I suspect there are lots of posts on lots of blogs about this anniversary. I won’t dwell on the loss to our country or way of life that day. Enough said. I do want to spend a moment talking about a friend. He consistently asks to stay anonymous, so I respect that request.
This friend worked the command posts at ground zero in New York. He knows all there is to know about emergency large-scale police operations. He also wrote the book on hazardous materials. No, really — he wrote the book. This is critical to my story because he knew exactly what he was breathing in those first 5 days. He knew, but he stayed. They all stayed.
In fact he stayed for weeks. Working on little or no sleep, he was there to assist in the tough decisions. He carried body parts and notified relatives. He helped the mayor decide that no one else could be alive in that rubble and it was time to get the city going again. He cried for hours, and I suspect he still does.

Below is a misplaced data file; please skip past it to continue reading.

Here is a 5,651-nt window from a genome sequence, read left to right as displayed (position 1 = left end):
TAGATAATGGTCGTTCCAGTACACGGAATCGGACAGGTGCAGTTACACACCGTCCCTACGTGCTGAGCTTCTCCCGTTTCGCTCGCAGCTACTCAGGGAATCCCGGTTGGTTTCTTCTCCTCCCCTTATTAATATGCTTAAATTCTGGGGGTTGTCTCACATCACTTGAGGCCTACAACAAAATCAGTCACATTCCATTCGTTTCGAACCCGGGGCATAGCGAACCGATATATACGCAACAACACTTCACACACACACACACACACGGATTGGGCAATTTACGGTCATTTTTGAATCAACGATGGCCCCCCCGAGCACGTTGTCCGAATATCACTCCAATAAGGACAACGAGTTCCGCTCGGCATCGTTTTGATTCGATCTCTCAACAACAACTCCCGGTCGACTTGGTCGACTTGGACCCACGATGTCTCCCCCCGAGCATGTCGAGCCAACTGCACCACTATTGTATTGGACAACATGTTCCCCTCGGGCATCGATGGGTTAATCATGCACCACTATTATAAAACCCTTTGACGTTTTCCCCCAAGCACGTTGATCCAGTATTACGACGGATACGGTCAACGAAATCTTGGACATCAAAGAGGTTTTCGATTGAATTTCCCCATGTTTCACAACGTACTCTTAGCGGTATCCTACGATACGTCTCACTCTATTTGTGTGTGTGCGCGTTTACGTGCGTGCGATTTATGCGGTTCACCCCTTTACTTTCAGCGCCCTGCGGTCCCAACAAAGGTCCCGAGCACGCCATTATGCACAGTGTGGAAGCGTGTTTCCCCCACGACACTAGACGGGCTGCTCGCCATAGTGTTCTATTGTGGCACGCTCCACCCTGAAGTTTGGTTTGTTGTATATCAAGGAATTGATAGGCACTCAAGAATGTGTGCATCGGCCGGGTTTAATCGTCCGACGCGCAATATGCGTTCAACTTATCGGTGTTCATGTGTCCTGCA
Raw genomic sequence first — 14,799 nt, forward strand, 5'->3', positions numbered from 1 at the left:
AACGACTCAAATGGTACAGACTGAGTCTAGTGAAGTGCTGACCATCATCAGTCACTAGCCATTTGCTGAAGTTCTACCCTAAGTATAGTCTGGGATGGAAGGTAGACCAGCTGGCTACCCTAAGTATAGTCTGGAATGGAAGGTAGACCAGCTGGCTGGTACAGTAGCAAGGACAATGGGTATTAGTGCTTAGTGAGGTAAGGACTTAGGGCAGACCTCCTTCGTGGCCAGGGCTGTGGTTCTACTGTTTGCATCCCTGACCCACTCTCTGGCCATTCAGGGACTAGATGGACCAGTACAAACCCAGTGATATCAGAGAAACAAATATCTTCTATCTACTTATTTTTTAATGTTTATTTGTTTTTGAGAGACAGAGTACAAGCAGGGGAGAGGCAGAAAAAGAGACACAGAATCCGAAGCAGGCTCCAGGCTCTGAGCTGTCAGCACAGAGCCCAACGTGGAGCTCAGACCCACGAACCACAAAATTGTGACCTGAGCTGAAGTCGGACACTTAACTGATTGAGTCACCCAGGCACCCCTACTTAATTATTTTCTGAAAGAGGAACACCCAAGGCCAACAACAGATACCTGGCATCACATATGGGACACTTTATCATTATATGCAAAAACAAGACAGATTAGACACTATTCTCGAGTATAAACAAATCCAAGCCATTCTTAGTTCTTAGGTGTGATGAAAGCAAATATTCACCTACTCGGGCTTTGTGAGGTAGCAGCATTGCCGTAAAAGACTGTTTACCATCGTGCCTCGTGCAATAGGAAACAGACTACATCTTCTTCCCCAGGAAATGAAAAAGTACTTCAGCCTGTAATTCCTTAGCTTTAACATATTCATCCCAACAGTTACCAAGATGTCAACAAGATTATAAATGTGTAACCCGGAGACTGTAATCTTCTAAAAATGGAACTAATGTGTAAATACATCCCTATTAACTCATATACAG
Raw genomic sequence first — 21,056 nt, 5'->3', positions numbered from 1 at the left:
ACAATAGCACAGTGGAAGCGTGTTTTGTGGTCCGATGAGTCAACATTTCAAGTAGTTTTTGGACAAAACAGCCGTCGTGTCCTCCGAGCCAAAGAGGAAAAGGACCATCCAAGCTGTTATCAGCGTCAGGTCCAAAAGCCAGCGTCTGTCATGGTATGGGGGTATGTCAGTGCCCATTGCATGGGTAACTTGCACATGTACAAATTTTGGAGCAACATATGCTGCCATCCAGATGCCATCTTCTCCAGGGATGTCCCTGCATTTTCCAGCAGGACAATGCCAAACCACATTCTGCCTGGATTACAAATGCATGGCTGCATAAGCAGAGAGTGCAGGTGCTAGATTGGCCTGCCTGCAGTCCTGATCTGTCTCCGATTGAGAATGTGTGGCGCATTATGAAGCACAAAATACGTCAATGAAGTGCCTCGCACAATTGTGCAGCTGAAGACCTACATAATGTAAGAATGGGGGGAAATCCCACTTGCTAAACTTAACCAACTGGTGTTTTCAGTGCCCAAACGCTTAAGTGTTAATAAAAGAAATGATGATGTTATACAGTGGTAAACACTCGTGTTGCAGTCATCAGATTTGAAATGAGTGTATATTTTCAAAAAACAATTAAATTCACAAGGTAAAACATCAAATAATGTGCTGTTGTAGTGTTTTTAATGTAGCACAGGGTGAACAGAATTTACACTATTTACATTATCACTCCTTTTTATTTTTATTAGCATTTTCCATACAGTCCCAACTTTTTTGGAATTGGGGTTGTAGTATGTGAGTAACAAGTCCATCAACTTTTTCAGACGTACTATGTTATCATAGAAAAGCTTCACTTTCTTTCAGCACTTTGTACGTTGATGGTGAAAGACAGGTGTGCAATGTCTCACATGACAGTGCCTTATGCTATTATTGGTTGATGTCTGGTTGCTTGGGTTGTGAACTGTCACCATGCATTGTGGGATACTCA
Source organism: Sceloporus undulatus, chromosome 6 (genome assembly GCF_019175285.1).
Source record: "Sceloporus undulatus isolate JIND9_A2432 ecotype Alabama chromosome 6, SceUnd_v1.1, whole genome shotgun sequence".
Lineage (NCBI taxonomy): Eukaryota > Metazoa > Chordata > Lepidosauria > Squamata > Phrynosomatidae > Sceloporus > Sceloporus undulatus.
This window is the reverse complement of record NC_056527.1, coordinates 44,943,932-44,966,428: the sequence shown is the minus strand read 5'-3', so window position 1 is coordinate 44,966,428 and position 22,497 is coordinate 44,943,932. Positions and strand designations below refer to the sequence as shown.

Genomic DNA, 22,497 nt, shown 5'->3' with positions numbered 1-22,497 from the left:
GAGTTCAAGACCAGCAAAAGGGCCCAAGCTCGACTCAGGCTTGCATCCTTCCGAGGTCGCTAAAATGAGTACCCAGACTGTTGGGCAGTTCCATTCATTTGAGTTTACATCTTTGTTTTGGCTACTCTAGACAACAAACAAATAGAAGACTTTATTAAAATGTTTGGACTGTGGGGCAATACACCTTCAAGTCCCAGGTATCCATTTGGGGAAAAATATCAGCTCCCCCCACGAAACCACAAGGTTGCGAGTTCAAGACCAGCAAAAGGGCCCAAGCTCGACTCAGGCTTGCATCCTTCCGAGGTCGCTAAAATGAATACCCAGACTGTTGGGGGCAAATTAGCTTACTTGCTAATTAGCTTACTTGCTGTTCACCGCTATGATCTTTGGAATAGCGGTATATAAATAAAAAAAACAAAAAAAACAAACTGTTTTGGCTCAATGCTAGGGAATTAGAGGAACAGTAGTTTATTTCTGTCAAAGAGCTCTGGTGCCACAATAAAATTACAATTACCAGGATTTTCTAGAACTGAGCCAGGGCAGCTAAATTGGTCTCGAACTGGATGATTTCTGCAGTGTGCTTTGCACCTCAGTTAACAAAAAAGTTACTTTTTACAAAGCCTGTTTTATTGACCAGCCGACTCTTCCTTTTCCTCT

I met this man later, some years later actually. I have only heard a few of his stories. They were enough. He, like so many rescue workers from the three sites, is now sick. A few years post 9-11 he learned of several tumors in various organs. There is no doubt in the doctors’ opinions that these are related to his work at ground zero.
How has a grateful nation thanked him? To this day, he is contemplating a lawsuit as the only way to convince the government to assist with his medical treatment. His rationale for hesitating: “The suit seems unpatriotic; I did what I knew I had to do.” I have no doubt he would do it all again tomorrow. Sad to realize our elected leaders are showing their appreciation in red tape and failing health.
I hope my friend and his partners from that incredible week get to this post, and my simple, “Thank You” helps a bit.